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Terwilliger found innocent of students' battery charges

Corey Terwilliger hugs his wife, Tosha, after he was found innocent by a jury at the Rock Island County Justice Center on Tuesday, Dec. 1, 2015. The former Sherrard High School teacher was accused of battery by two of his former students.

Former Sherrard High School agriculture teacher Corey Terwilliger was found innocent Tuesday afternoon of accusations of inappropriate behavior by two former students.

Mr. Terwilliger, 33, of Alexis, smiled broadly as he hugged his wife, Tosha, in a courtroom crowded with family members and former students who came to show support. The eight men and four women of the jury arrived at their verdict after only an hour of deliberation.

"The hard part's been sitting here seven months not being able to saying anything," Mr. Terwilliger said. "I've always been a fighter. I've always fought for myself."

Mr. Terwilliger said he struggled with his decision not to testify but, faced with having to "disprove something that didn't happen, you may have lost more ground than you gained," he said. 

In April, Mr. Terwilliger was put on administrative leave from his position as agriculture teacher and FFA advisor at Sherrard High School after two students, Kaysyee Haley and Isabelle Ausdal, lodged complaints against him.

Working as a meat cutter for the past several months, Mr. Terwilliger said he's enjoyed the set hours but missed the classroom. He said he plans to start applying for teaching positions again -- possibly at Sherrard.

"Right now, I tell you, I'm jaded," he said. "I would like to go back; I've built so much there. I've worked so hard.

"I really feel it's something I'm good at," Mr. Terwilliger said. "I guess my concern now would be, am I always going to be second-guessing, looking over my shoulder at everything I do?"

Mr. Terwilliger said he fears for other educators who may be put in similar situations, such as a guidance counselor who conducts a closed-door meeting with a student or a sports coach who grabs a player's face-mask or slaps them on the rear on the way out to a game.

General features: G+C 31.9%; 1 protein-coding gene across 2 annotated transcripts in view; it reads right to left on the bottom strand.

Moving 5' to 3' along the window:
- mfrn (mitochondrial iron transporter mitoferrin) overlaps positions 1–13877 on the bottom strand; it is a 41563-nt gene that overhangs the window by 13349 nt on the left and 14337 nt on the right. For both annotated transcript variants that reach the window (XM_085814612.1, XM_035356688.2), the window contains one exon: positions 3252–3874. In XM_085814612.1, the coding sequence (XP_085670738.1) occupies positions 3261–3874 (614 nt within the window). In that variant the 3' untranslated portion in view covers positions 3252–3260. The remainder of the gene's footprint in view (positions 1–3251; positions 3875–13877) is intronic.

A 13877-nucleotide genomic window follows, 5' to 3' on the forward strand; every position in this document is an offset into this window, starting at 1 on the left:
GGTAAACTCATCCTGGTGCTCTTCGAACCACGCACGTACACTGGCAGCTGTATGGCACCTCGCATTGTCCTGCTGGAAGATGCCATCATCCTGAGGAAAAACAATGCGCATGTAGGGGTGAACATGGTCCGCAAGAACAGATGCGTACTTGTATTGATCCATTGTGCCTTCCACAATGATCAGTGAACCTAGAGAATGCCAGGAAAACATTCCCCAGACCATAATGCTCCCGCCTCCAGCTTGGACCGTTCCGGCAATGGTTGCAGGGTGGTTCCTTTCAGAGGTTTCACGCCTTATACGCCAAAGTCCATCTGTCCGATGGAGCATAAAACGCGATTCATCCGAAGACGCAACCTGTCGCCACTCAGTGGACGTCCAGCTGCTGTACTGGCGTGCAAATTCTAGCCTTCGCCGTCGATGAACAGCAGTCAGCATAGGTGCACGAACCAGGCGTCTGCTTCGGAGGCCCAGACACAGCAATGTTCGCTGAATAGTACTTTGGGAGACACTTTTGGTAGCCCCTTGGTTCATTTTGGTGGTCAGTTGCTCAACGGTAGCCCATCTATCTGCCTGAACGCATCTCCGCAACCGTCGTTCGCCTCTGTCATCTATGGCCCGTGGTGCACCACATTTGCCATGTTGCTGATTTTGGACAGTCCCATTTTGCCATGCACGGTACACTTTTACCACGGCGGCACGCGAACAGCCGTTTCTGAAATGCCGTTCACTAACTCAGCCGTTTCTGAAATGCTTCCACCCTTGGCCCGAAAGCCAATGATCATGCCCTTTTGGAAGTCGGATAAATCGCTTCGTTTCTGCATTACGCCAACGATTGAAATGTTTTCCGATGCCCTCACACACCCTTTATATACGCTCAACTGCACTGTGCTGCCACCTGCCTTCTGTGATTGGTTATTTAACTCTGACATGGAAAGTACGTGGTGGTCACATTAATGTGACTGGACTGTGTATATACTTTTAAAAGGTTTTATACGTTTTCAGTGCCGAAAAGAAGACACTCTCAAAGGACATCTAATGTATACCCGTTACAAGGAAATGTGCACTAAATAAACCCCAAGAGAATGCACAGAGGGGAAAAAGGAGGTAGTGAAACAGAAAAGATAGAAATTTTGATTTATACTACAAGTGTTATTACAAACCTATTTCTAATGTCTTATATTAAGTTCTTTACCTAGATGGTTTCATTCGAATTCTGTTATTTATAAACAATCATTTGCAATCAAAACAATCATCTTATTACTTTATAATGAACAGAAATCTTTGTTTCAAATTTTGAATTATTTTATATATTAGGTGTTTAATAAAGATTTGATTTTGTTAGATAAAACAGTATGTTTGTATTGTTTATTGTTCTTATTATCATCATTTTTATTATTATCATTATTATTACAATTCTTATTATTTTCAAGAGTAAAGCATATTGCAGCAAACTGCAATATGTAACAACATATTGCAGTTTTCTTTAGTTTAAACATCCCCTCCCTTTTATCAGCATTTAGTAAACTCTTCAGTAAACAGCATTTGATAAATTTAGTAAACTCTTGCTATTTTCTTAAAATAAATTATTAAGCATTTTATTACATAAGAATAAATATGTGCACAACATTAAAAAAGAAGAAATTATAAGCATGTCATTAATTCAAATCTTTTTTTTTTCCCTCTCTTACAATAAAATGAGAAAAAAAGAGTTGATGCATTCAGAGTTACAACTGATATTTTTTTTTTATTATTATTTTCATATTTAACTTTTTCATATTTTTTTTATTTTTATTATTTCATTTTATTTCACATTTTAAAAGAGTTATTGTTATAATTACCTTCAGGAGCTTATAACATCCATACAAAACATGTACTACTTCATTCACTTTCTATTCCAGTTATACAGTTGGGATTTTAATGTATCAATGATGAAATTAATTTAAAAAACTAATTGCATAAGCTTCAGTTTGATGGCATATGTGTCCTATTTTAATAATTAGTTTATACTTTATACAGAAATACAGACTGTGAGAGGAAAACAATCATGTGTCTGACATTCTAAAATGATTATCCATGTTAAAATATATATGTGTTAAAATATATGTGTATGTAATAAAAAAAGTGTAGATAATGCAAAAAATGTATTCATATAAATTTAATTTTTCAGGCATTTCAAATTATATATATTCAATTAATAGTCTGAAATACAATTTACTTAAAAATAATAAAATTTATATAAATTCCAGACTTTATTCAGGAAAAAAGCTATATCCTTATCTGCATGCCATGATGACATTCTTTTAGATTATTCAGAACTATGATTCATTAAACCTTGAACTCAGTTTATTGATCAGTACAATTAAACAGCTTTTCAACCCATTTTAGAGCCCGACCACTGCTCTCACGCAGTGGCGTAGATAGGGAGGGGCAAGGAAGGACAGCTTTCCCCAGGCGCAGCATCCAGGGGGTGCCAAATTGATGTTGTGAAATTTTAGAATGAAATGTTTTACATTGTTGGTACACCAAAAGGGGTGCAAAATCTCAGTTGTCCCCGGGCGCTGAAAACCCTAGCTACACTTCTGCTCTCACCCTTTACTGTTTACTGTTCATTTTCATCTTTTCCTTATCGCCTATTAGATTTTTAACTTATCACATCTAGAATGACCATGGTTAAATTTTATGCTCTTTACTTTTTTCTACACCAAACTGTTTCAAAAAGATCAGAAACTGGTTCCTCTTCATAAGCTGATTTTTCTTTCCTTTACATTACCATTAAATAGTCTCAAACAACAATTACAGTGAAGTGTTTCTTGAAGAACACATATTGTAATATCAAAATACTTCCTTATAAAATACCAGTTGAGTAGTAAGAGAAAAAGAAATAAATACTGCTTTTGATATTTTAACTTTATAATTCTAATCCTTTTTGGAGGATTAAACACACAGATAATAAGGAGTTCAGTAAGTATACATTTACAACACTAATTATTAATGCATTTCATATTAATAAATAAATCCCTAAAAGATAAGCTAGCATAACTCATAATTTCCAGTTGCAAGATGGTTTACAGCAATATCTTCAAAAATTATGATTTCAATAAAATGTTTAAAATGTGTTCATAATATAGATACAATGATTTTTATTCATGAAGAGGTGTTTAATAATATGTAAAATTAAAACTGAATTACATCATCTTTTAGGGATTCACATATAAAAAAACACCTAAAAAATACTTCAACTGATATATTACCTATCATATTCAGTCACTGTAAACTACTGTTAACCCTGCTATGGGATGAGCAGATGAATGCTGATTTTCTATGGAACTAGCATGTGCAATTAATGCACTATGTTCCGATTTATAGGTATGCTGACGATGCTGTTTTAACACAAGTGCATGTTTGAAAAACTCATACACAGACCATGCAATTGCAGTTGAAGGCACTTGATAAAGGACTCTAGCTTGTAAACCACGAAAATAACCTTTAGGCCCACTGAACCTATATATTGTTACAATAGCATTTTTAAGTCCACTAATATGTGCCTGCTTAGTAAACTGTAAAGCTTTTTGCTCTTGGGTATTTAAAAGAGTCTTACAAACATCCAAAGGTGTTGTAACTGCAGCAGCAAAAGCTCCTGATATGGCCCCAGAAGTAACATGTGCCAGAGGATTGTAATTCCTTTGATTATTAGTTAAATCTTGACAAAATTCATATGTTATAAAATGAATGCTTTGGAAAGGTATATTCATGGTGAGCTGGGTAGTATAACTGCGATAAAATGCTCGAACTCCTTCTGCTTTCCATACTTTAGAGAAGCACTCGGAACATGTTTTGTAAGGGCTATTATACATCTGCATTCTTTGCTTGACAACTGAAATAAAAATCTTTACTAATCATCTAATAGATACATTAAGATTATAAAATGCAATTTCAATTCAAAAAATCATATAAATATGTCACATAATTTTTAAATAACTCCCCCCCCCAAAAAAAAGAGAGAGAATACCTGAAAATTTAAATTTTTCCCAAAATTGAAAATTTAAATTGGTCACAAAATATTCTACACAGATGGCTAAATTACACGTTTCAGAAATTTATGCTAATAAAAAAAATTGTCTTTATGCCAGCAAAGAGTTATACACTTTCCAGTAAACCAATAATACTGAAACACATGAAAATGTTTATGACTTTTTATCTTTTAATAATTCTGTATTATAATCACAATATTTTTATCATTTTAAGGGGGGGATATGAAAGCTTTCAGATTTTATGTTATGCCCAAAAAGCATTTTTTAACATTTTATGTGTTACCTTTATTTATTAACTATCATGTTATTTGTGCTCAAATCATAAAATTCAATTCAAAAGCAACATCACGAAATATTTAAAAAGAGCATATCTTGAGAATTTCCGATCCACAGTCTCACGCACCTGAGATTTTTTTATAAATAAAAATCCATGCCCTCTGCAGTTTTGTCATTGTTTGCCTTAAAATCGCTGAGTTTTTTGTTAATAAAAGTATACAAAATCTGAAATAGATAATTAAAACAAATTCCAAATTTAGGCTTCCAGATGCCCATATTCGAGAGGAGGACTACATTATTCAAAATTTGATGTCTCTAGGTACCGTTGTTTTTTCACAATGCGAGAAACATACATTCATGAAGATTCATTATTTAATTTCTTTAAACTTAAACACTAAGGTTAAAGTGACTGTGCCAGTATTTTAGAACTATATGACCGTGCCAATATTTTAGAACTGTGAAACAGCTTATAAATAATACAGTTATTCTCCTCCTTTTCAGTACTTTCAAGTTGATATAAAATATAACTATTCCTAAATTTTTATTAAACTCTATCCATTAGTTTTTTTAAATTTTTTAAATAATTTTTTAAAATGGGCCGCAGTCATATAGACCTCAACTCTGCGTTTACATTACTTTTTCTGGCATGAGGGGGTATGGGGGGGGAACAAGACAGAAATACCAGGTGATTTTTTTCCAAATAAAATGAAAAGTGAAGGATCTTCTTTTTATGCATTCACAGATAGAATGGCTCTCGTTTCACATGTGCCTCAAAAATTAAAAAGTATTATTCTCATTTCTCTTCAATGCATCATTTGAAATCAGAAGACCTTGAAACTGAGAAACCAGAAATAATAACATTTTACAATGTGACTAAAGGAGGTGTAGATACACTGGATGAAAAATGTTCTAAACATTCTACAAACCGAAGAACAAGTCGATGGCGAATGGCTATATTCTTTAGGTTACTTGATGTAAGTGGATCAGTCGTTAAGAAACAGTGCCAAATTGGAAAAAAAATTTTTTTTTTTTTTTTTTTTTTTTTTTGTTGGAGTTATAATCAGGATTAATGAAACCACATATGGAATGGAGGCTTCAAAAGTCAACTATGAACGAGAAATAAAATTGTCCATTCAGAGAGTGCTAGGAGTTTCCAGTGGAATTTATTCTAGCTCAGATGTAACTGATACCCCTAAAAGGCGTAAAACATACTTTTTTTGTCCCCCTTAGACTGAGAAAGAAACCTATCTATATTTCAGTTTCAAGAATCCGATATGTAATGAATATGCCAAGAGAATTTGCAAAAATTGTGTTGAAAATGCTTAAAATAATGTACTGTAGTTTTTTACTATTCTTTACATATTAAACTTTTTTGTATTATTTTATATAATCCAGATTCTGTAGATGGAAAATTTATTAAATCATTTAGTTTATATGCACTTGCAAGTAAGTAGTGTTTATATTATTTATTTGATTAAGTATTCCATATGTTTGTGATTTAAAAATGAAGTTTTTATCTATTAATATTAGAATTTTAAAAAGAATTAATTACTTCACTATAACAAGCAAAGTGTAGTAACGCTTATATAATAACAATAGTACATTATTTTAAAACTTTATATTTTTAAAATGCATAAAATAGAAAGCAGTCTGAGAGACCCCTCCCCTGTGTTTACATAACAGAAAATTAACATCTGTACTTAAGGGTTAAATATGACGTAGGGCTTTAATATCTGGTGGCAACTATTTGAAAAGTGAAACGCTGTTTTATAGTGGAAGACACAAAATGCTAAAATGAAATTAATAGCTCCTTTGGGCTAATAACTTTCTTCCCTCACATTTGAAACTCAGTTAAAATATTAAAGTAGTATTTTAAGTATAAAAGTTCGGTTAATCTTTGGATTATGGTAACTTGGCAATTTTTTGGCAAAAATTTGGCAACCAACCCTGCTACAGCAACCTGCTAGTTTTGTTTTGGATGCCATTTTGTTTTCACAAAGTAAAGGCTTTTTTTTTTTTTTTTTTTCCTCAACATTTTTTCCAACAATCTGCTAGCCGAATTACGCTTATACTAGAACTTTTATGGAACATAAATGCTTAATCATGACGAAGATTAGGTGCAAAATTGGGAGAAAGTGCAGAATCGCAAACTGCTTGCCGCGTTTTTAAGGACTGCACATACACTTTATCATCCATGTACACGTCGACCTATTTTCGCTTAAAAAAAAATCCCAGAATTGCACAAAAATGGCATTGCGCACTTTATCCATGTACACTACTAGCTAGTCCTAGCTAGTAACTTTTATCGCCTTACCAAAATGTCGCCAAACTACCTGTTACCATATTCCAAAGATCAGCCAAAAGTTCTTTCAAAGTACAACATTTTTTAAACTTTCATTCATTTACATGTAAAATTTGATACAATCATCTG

"In my mind, I was fighting about as much for some of the others out there than even myself," Mr. Terwilliger said.

If convicted of the two misdemeanor battery charges, Mr. Terwilliger faced up to a year in jail, a fine or probation. He said a guilty verdict would have "opened up a can of worms for educators everywhere."

Neither Ms. Ausdal nor Ms. Haley were in the courtroom for the reading of the verdict. Prosecutors could not immediately be reached for comment.

During closing arguments Tuesday, Rock Island County Assistant State's Attorney Beth Adams told jurors Mr. Terwilliger took advantage of his reputation as the "cool teacher" to cross a line. 

Mr. Terwilliger -- known to students as "Twig" -- wasn't their "second dad" or their buddy, Ms. Adams said. "He was a teacher who "should have behaved professionally and did not."

Mr. Terwilliger's attorney, Katherine Drummond, called the allegations against her client "baseless" lies created by "disgruntled teens."

“In moments of juvenile ideation and entitlement, they told lies and manipulated truths,” Ms. Drummond said, to “garner attention” and "punish" Mr. Terwilliger for criticising them about under-achieving in FFA.

During the trial, Ms. Haley testified that, at a December 2014 FFA holiday banquet, Mr. Terwilliger gifted her with a pair of "footie" pajamas, then put his arm around her and kissed the top of her head.

At least two students testified to seeing Ms. Haley jump and scream with excitement over the gift and give Mr. Terwilliger a hug in thanks, but said they never saw their teacher kiss Ms. Haley's head.

Ms. Ausdal testified she had been close to the Terwilliger family, visiting their home for weekly meals, babysitting their daughter and exchanging Christmas presents.

Tosha Terwilliger testified that Ms. Ausdal, who reported frequent problems at home, often asked to be included in family events. Mrs. Terwilliger recalled accompanying the teen to a prom dress alteration and taking off work so she and Mr. Terwilliger could go on a college visit with Ms. Ausdal. 

"It was like she was a third daughter," Mrs. Terwilliger said.

In court, Ms. Ausdal said Mr. Terwilliger became"hostile" in February after she said she was going to a different university than planned and that put his hands on her thighs when she tried to leave. She also said Mr. Terwilliger yelled at her the next month for not completing an FFA slide-show, grabbing her face and saying he "owned" her.

The defense called four female students to the witness stand Tuesday. Many praised Mr. Terwilliger as a mentor who dedicated long hours to the FFA program. Several students said they were former friends of Ms. Ausdal or Ms. Haley, but those relationships were no longer intact. 

Re-called to the witness stand Tuesday, Ms. Ausdal and Ms. Haley told jurors they had been the brunt of negative comments and cold shoulders since making their allegations against Mr. Terwilliger.

Asked after the verdict about Ms. Ausdal and Ms. Haley, Mr. Terwilliger said only, " I wish them luck in life."

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